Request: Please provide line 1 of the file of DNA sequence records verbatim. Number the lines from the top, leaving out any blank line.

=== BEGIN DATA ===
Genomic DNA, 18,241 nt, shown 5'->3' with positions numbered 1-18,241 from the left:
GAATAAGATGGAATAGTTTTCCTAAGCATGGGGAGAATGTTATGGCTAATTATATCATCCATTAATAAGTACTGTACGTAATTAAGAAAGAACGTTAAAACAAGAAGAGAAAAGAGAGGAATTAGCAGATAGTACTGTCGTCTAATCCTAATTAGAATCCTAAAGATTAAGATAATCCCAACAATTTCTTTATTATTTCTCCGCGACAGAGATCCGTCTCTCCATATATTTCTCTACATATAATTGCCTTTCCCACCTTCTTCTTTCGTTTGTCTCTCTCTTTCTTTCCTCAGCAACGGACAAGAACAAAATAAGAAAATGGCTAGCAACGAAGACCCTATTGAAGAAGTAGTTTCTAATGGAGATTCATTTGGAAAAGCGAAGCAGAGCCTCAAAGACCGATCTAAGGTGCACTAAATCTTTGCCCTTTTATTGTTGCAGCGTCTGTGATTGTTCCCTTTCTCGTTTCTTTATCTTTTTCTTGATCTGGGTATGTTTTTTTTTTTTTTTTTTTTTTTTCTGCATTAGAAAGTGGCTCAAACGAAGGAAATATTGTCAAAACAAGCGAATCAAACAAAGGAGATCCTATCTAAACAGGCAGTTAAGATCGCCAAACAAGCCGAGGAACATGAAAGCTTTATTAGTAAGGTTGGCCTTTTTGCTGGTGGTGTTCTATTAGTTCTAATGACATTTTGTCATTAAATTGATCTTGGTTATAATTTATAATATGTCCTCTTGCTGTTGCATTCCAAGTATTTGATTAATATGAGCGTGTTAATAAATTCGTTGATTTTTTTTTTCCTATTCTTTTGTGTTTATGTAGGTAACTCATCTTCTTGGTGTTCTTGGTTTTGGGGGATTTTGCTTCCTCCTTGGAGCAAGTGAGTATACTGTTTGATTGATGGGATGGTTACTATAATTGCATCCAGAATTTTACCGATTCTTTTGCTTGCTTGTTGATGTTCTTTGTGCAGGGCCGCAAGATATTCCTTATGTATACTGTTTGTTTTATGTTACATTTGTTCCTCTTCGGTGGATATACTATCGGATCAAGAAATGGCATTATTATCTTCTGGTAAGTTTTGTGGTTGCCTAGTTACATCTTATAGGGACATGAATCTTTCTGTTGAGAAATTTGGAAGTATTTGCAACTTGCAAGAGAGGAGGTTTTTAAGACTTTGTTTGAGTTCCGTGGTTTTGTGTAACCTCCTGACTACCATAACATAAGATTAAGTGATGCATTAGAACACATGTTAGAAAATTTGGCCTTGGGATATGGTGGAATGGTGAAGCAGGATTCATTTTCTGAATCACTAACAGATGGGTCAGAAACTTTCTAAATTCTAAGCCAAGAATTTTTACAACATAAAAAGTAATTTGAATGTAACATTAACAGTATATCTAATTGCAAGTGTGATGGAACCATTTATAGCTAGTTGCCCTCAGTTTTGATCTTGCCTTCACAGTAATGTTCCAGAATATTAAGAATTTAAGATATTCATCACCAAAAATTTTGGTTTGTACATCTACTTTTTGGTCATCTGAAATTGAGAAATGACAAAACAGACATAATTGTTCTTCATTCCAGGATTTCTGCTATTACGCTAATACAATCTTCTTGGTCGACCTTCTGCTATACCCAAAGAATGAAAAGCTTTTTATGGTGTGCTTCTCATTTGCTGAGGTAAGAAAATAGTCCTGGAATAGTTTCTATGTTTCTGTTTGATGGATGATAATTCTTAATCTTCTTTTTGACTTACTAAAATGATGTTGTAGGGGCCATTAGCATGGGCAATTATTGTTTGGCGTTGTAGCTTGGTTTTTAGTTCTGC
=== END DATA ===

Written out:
Genomic DNA, 18,241 nt, shown 5'->3' with positions numbered 1-18,241 from the left: